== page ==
Commonly used section of no traffic flat road (I'm too urban unfortunately) ideally 10kms to 10 miles long - the length doesn't matter much so shorter could be used as well - just long enough to do sereral sets of P&Gs.
Do your best P&G technique - reset the current mpg on the SG when you are at the end of a pulse to start the test - then observe what the current average is to end of the last pulse cycle where your speed was the same as the starting pulse. Note both that MPG and the average MPH from one or more consistent 2 way runs.
Then use those average speeds and compare to best steady speed by foot control or cruise control. Personally, I think cruise is way better than me on the flats - it's using decimal point level info without any SG lag and using a drive by wire gas pedal. Anyway, see what the MPGs are at those average speeds and that would a good way to find out what the technique is worth for a given vehicle at a given average speed.
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I think at 2 tons and with 5th being fairly lazy and usable down to 31mph (shift in requires 39mph - 2000rpm @ 60mph) the pulsing wastes energy because the engine can match the load at low powers easier than accelerating it - that or my pulse technique is all wrong. Either way though, it would certainly be nice to know.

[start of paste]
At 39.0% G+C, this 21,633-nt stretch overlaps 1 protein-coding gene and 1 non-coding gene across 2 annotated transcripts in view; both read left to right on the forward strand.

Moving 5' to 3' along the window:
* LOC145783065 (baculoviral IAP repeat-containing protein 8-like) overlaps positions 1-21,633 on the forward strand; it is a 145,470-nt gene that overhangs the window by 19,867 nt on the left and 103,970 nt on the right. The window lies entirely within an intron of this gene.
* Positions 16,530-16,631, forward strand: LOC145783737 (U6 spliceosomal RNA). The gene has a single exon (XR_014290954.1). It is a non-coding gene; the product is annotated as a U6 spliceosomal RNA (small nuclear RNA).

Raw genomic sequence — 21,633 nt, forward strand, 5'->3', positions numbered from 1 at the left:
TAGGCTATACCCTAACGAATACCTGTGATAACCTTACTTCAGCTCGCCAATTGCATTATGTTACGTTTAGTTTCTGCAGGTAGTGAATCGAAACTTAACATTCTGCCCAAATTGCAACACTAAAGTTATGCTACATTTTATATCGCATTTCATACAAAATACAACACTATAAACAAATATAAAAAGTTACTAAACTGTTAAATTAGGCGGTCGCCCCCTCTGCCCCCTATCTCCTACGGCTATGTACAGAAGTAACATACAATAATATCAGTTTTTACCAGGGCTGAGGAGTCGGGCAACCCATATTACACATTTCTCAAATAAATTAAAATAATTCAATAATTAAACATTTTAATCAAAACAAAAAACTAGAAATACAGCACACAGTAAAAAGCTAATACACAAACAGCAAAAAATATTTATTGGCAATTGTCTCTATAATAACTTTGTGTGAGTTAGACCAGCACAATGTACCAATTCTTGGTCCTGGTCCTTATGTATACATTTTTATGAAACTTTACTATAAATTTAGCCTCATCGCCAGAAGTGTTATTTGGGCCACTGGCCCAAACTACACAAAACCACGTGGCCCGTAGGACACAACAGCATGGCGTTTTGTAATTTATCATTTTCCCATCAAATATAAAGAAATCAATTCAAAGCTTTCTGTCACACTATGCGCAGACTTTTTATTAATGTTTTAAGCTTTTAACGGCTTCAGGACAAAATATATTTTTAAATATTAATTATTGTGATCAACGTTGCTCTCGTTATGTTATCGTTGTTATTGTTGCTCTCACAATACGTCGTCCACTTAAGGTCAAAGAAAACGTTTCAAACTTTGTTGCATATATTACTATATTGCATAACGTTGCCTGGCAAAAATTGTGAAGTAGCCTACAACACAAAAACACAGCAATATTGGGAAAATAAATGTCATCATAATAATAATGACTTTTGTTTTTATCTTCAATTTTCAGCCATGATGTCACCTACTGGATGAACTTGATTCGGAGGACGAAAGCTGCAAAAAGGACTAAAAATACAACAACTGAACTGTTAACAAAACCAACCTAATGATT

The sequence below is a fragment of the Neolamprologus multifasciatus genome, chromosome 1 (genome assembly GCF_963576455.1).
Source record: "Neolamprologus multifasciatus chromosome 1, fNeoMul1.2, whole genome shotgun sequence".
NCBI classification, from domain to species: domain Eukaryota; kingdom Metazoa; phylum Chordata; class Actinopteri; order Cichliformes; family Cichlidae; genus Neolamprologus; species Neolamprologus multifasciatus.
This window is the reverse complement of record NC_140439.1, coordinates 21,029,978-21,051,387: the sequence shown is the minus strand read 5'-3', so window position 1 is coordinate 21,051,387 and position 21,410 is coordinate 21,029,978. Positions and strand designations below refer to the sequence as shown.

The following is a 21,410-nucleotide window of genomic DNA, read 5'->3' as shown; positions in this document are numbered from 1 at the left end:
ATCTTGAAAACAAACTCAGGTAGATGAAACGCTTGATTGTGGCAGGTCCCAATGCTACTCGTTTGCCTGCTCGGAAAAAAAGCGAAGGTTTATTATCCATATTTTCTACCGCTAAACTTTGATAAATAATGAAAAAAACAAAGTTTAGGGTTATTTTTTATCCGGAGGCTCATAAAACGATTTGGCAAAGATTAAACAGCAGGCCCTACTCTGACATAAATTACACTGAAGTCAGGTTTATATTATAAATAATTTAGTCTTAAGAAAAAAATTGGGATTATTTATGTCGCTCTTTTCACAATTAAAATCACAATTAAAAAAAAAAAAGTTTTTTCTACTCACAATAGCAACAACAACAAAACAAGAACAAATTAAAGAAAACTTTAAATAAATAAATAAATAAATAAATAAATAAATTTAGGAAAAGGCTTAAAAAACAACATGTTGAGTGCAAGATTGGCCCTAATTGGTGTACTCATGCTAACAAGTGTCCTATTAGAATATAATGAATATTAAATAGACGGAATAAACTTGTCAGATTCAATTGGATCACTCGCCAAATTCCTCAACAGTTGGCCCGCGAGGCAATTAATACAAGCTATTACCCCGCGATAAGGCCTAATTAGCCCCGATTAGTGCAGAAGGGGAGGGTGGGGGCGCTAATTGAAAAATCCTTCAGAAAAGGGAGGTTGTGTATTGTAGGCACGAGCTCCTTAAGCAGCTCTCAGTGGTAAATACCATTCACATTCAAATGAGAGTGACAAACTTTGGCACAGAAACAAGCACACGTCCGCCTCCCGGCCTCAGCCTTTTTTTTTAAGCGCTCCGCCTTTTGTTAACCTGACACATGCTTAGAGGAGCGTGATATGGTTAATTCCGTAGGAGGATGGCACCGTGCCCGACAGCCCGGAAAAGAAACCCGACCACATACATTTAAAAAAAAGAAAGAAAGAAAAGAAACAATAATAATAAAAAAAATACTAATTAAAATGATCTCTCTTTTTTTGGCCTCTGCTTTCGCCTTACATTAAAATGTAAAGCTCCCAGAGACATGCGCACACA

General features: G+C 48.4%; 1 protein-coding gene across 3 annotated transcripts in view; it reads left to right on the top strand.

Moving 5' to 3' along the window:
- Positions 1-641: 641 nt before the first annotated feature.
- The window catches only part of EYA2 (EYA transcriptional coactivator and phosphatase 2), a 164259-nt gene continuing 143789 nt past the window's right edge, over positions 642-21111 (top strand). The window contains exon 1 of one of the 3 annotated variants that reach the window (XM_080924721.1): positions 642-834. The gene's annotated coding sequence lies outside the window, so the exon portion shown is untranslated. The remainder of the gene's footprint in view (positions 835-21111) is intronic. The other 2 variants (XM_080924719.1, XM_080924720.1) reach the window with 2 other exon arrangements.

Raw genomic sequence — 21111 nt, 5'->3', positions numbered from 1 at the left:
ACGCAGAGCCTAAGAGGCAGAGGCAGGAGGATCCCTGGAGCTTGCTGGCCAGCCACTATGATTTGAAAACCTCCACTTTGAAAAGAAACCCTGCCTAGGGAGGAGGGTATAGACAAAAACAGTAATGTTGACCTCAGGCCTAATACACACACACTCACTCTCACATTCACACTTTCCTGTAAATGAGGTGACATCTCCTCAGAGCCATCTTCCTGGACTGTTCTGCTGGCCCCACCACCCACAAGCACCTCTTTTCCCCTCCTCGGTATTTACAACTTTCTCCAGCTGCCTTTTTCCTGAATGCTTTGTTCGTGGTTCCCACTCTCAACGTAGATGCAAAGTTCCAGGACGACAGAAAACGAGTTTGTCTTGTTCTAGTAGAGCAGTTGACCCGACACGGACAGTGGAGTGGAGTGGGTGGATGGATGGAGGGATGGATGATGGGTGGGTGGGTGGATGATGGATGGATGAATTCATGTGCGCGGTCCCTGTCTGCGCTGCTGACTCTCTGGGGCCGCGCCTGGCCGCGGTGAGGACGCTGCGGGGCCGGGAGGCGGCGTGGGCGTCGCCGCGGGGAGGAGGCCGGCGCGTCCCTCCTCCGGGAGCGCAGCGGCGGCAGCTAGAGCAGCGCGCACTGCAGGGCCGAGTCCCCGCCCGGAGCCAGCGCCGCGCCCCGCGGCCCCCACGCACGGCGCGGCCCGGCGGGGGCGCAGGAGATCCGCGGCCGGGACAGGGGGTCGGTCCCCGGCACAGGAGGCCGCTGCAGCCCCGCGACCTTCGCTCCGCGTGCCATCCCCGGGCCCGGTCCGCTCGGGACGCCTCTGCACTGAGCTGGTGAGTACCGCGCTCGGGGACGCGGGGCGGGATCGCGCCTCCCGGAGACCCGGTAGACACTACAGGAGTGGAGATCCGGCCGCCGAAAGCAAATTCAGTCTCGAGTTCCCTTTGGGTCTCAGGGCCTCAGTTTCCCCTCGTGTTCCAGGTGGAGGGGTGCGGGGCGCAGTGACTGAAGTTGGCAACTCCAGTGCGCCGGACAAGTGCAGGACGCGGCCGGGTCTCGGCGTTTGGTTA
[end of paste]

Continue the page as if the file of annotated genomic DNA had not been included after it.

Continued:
I've found that vehicles with throttle-by-wire can more-effectively modulate the throttle for FE on level ground with cruise control than my big foot can. Several runs of the same route with both techniques have proven a significant difference in the final FE trip tally.
On the traditional cable-throttle cc's, a limiter can help with hills. I've installed a governor of sorts on the cruise control that limits the throttle activation to about 20% TPS -- you can scrub-off speed on hills, drive with load, and not inadvertently try to keep up with traffic. I don't use it unless I'm exhausted and prefer not to concentrate on the SG feedback.